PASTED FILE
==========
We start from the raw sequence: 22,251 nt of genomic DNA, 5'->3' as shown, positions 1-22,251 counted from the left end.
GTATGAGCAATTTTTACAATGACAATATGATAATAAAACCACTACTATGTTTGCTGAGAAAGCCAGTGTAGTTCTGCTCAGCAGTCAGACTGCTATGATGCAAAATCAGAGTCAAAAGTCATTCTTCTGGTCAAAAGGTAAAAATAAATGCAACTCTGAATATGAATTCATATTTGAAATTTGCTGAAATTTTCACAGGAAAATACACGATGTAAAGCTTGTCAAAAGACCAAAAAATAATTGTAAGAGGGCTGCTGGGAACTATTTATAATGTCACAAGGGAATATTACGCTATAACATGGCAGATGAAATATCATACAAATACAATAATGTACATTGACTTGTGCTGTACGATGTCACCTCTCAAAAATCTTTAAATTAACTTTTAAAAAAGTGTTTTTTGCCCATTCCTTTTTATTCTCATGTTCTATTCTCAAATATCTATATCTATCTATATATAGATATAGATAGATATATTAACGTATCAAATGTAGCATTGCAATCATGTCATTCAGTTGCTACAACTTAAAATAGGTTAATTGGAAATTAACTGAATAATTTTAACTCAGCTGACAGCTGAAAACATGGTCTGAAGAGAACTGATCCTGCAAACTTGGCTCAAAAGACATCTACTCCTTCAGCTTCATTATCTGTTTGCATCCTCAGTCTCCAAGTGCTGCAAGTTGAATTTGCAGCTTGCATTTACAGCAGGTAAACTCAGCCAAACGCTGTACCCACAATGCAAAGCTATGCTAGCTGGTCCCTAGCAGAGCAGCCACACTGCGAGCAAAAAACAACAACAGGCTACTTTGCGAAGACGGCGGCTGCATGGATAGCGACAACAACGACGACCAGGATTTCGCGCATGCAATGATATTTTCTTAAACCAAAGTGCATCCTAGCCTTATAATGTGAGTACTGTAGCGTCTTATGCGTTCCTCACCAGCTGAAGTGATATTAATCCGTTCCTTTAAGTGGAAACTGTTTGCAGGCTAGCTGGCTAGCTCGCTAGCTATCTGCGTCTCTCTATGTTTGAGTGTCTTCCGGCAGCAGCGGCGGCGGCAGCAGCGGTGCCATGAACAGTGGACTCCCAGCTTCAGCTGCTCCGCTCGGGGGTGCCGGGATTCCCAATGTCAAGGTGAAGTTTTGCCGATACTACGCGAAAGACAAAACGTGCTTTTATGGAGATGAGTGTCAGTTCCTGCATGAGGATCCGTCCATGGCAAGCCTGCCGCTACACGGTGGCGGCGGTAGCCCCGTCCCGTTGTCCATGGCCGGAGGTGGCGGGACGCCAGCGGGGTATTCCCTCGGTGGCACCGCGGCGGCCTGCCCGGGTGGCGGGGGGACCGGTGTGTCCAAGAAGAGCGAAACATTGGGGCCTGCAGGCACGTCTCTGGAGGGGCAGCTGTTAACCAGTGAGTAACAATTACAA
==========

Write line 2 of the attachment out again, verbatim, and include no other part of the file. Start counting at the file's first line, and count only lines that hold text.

GTATGAGCAATTTTTACAATGACAATATGATAATAAAACCACTACTATGTTTGCTGAGAAAGCCAGTGTAGTTCTGCTCAGCAGTCAGACTGCTATGATGCAAAATCAGAGTCAAAAGTCATTCTTCTGGTCAAAAGGTAAAAATAAATGCAACTCTGAATATGAATTCATATTTGAAATTTGCTGAAATTTTCACAGGAAAATACACGATGTAAAGCTTGTCAAAAGACCAAAAAATAATTGTAAGAGGGCTGCTGGGAACTATTTATAATGTCACAAGGGAATATTACGCTATAACATGGCAGATGAAATATCATACAAATACAATAATGTACATTGACTTGTGCTGTACGATGTCACCTCTCAAAAATCTTTAAATTAACTTTTAAAAAAGTGTTTTTTGCCCATTCCTTTTTATTCTCATGTTCTATTCTCAAATATCTATATCTATCTATATATAGATATAGATAGATATATTAACGTATCAAATGTAGCATTGCAATCATGTCATTCAGTTGCTACAACTTAAAATAGGTTAATTGGAAATTAACTGAATAATTTTAACTCAGCTGACAGCTGAAAACATGGTCTGAAGAGAACTGATCCTGCAAACTTGGCTCAAAAGACATCTACTCCTTCAGCTTCATTATCTGTTTGCATCCTCAGTCTCCAAGTGCTGCAAGTTGAATTTGCAGCTTGCATTTACAGCAGGTAAACTCAGCCAAACGCTGTACCCACAATGCAAAGCTATGCTAGCTGGTCCCTAGCAGAGCAGCCACACTGCGAGCAAAAAACAACAACAGGCTACTTTGCGAAGACGGCGGCTGCATGGATAGCGACAACAACGACGACCAGGATTTCGCGCATGCAATGATATTTTCTTAAACCAAAGTGCATCCTAGCCTTATAATGTGAGTACTGTAGCGTCTTATGCGTTCCTCACCAGCTGAAGTGATATTAATCCGTTCCTTTAAGTGGAAACTGTTTGCAGGCTAGCTGGCTAGCTCGCTAGCTATCTGCGTCTCTCTATGTTTGAGTGTCTTCCGGCAGCAGCGGCGGCGGCAGCAGCGGTGCCATGAACAGTGGACTCCCAGCTTCAGCTGCTCCGCTCGGGGGTGCCGGGATTCCCAATGTCAAGGTGAAGTTTTGCCGATACTACGCGAAAGACAAAACGTGCTTTTATGGAGATGAGTGTCAGTTCCTGCATGAGGATCCGTCCATGGCAAGCCTGCCGCTACACGGTGGCGGCGGTAGCCCCGTCCCGTTGTCCATGGCCGGAGGTGGCGGGACGCCAGCGGGGTATTCCCTCGGTGGCACCGCGGCGGCCTGCCCGGGTGGCGGGGGGACCGGTGTGTCCAAGAAGAGCGAAACATTGGGGCCTGCAGGCACGTCTCTGGAGGGGCAGCTGTTAACCAGTGAGTAACAATTACAA